A Texas highway patrol officer marks a vehicle Saturday as residents are… (Frederic J. Brown / AFP/Getty…)
WEST, Texas — Ever so slowly, residents driven from their homes by a powerful explosion at a fertilizer plant here were being allowed to briefly enter their devastated neighborhoods Saturday to retrieve possessions and to get a look at the damage inflicted by the blast as powerful as a 2.1 magnitude earthquake.
Brandi Cvikel, 17, was among those allowed back into her neighborhood and was surprised by what she saw. In some parts of town, the walls of structures were sheared off by the blast. In Cvikel’s neighborhood, most homes had their windows blown out.
But at Cvikel’s house, the windows survived.
“It was a lot better than I expected,” she told the Los Angeles Times. “For the most part it looks normal until you go inside.”
PHOTOS: Fertilizer plant explosion
Inside she discovered that frames had fallen off the walls, and the entire house appeared to be askew and tilted. Cabinets were pulling away from a wall and ceiling.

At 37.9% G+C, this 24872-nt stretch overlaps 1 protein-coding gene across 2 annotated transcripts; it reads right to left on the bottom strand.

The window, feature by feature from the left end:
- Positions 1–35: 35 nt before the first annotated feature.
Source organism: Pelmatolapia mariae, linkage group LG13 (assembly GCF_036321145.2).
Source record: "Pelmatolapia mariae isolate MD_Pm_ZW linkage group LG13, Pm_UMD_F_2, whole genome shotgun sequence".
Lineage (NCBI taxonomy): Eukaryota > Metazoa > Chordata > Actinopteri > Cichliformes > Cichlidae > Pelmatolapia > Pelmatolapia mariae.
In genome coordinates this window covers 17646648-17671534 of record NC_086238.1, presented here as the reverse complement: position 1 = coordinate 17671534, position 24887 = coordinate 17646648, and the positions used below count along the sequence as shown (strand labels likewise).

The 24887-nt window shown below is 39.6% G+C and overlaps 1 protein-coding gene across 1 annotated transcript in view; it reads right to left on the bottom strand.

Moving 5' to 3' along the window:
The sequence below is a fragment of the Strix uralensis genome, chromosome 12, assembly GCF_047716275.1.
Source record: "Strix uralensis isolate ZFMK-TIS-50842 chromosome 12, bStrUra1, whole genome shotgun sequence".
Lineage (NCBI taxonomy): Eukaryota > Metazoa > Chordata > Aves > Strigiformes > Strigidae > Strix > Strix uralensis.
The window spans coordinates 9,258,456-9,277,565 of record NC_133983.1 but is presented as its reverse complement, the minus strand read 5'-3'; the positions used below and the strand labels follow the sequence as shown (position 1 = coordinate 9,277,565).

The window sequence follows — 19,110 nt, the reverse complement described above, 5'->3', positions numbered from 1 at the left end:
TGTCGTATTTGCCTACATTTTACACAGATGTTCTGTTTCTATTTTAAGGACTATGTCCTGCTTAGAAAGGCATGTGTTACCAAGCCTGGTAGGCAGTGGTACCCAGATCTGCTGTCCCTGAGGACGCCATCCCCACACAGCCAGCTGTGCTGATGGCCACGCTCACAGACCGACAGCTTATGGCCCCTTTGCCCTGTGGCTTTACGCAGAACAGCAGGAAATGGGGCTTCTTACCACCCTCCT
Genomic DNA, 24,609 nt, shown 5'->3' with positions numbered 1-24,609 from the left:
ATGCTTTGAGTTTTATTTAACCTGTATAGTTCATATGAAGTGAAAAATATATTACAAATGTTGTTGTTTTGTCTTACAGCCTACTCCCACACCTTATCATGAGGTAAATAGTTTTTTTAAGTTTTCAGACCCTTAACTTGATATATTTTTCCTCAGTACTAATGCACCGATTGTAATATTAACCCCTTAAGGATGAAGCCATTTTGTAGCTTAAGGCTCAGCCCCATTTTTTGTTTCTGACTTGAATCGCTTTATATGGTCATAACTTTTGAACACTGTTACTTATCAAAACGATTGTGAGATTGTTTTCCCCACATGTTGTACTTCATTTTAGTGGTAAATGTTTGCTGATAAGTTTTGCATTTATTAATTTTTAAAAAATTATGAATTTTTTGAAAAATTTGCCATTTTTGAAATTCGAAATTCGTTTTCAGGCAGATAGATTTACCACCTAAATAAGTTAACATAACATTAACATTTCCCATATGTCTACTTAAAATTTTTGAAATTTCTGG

Cvikel was accompanied by Allison Andrews, 23, a friend from Waco, the city 20 miles to the south where many West residents have sought shelter. Over a shoulder Andrews carried a black plastic garbage bag filled with clothes rescued from a washing machine. The garments had been in the machine since Wednesday night, when the explosion at the West Fertilizer Co. rocked the town. Cvikel carried a makeup bag with toiletries.
Authorities were still restricting access to the areas devastated by the explosion, though some residents were allowed into neighborhoods Friday. For hours Saturday residents lined up in their cars at the civic center for an access pass — a number written on their windshield with what appeared to be white shoe polish. They then drove to a checkpoint where they were allowed in for brief stays.
Fourteen people died in the blast, and authorities said they would release more information ask it became available.
Earlier Saturday, some residents expressed frustration that they still had not been allowed in.
“We just want to get home,” resident Pete Arias said.
West, Texas, residents push to get back to their homes
Texas explosion: At least 60 people still unaccounted for
West, Texas, grieves for its first responders in blast's wake